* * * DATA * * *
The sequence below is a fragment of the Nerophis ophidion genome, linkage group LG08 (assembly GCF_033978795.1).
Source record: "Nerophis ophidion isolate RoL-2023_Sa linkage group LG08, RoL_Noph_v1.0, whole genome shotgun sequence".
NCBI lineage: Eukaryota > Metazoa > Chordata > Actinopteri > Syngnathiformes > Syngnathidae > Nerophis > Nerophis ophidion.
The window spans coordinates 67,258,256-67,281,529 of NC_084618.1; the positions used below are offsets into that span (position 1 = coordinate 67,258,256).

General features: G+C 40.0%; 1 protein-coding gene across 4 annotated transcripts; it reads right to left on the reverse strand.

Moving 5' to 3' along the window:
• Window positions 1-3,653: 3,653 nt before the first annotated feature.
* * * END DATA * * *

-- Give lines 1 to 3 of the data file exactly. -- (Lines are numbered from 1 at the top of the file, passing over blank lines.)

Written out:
The sequence below is a fragment of the Nerophis ophidion genome, linkage group LG08 (assembly GCF_033978795.1).
Source record: "Nerophis ophidion isolate RoL-2023_Sa linkage group LG08, RoL_Noph_v1.0, whole genome shotgun sequence".
NCBI lineage: Eukaryota > Metazoa > Chordata > Actinopteri > Syngnathiformes > Syngnathidae > Nerophis > Nerophis ophidion.